PBS Frontline to Take a Deep Look at the Social and Cultural Impact of Virtual Worlds

PBS Frontline is one of the few mainstream news sources really taking a look at how virtual worlds are changing our politics, policy and culture. They've looked at everything from the rise of religious organizations in worlds like Second Life to the development of a digital-age telecommuting workforce, and each area of study has advanced the discussion on virtual worlds as a permanent fixture in our lives.

Now, on February 2nd, PBS will take a look at its broadest and most interesting topic so far. In a special event called Life on the Digital Frontier, Frontline takes a look at the many ways online interaction and virtual environments are changing our culture and social norms.

Read on to check out the program's trailer and find out more.

Continue reading PBS Frontline to Take a Deep Look at the Social and Cultural Impact of Virtual Worlds

Pixels and Policy Now Available on Alltop!

Alltop We're proud to announce that Pixels and Policy is now a member of Alltop.com, one of the premier news aggregators. Alltop allows you to assemble a wide mix of weblogs, news sites, and Twitter feeds all on one easy to navigate screen.

You can find Pixels and Policy under Alltop's Virtual Worlds category, alongside such big names as New World Notes and Dispatches from the Imagination Age.

We sincerely hope you'll consider adding Pixels and Policy to your list of daily Alltop reads!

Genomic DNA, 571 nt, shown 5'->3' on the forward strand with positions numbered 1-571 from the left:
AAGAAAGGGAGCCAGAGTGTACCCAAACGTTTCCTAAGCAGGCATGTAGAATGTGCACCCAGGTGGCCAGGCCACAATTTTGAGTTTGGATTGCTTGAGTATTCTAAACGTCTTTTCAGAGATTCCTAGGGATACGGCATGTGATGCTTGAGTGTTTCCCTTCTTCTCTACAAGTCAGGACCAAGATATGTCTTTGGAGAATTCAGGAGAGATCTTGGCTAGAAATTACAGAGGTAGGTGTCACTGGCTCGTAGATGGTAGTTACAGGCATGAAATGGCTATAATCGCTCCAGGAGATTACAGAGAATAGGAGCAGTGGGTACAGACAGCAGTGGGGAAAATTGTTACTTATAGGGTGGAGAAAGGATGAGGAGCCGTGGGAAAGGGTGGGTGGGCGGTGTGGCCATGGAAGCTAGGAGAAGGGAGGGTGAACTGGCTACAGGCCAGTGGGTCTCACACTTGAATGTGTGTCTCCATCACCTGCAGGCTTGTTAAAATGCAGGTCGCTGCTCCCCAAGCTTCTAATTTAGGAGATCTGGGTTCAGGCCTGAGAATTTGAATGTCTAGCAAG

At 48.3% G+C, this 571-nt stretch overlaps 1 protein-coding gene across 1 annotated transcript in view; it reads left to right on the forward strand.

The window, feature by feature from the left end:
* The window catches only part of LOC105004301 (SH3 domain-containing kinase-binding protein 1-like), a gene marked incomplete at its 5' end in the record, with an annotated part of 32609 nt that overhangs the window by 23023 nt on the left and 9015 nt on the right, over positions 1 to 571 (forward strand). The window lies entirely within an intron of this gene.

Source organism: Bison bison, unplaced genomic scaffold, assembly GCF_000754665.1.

NATO, Sweden, and the Problem of Security in Virtual Diplomacy

As Joshua Fouts over at Dispatches from the Imagination Age reports, NATO is stepping up plans for a commanding presence in Second Life. This comes on the heels of our report on the Department of Energy's supercollider-iffic island development, and while the Department of Energy will play a large role in U.S. politics over the next few years, NATO is, well, NATO.

Thank the pork-filled budget for this beauty of bureaucracy. NATO, in partnership with the U.S. government, released a thick project funding announcement titled "Development of Virtual Worlds" which promises to award a "large, fixed-value contract" to any company capable of filling out all of the attached paperwork without falling asleep. Best thing about it? Like all government funding opportunities, the project is entirely tax-free.

In case you were planning on submitting, this ain't your grandmother's virtual world. From the announcement:

  • must run fully behind or through firewalls using a single open port of choice

  • should be able to run SSL encryption if desired for increased security

That rules out Second Life, as Massively reported, which leads one to ask – who, exactly, is qualified to take on this project? Looking at the promising work done in Second Life by the brilliant minds who designed the Naval Undersea Warfare Center, it's hard to believe Second Life couldn't support possible sensitive operations.

Which brings up another question – why doesn't NATO merely produce its own virtual world, to its own specifications, where it can control access? This is going to be the big problem over the coming years. When Sweden opened a virtual embassy in Second Life, the Swedish government had no expectation of conducting sensitive business in-world. Apparently NATO desires this.

HOUSE-OF-SWEDEN-1

Sweden may have an elegant answer. By building a virtual embassy in Second Life (pictured, right), the Swedes improved their public relations and public awareness campaigns on the internet. The story made big news. But it was little more than a place for cultural exhibits and links to Swedish tourism websites. Unsurprisingly, the Swedes use a private government intranet for actual embassy communications.

Until technology increases and allows a currently unavailable (on a massive scale) level of selectivity and background screening, NATO will have a good deal of trouble finding someone to meet its standards.